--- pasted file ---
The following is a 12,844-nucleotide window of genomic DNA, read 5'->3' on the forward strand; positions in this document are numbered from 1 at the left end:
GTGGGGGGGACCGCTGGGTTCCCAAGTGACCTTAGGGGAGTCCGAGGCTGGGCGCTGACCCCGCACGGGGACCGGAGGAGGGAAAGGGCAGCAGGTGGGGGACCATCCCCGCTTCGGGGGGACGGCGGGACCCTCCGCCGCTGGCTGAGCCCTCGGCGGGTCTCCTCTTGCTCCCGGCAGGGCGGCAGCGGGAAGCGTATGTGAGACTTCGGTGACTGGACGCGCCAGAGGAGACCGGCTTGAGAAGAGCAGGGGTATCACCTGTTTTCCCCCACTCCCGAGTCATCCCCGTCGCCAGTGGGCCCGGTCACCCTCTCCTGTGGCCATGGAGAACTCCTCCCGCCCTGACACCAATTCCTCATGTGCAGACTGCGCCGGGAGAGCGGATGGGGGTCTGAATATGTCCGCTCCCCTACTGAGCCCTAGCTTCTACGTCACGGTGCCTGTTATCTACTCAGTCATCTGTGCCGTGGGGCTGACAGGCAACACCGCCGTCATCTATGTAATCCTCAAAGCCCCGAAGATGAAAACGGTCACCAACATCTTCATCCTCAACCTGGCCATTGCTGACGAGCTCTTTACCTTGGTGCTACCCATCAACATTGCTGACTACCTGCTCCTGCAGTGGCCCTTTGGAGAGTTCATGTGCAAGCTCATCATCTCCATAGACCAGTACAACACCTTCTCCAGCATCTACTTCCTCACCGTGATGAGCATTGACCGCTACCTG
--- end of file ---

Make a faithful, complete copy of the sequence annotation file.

The following is a 12,844-nucleotide window of genomic DNA, read 5'->3' on the forward strand; positions in this document are numbered from 1 at the left end:
GTGGGGGGGACCGCTGGGTTCCCAAGTGACCTTAGGGGAGTCCGAGGCTGGGCGCTGACCCCGCACGGGGACCGGAGGAGGGAAAGGGCAGCAGGTGGGGGACCATCCCCGCTTCGGGGGGACGGCGGGACCCTCCGCCGCTGGCTGAGCCCTCGGCGGGTCTCCTCTTGCTCCCGGCAGGGCGGCAGCGGGAAGCGTATGTGAGACTTCGGTGACTGGACGCGCCAGAGGAGACCGGCTTGAGAAGAGCAGGGGTATCACCTGTTTTCCCCCACTCCCGAGTCATCCCCGTCGCCAGTGGGCCCGGTCACCCTCTCCTGTGGCCATGGAGAACTCCTCCCGCCCTGACACCAATTCCTCATGTGCAGACTGCGCCGGGAGAGCGGATGGGGGTCTGAATATGTCCGCTCCCCTACTGAGCCCTAGCTTCTACGTCACGGTGCCTGTTATCTACTCAGTCATCTGTGCCGTGGGGCTGACAGGCAACACCGCCGTCATCTATGTAATCCTCAAAGCCCCGAAGATGAAAACGGTCACCAACATCTTCATCCTCAACCTGGCCATTGCTGACGAGCTCTTTACCTTGGTGCTACCCATCAACATTGCTGACTACCTGCTCCTGCAGTGGCCCTTTGGAGAGTTCATGTGCAAGCTCATCATCTCCATAGACCAGTACAACACCTTCTCCAGCATCTACTTCCTCACCGTGATGAGCATTGACCGCTACCTG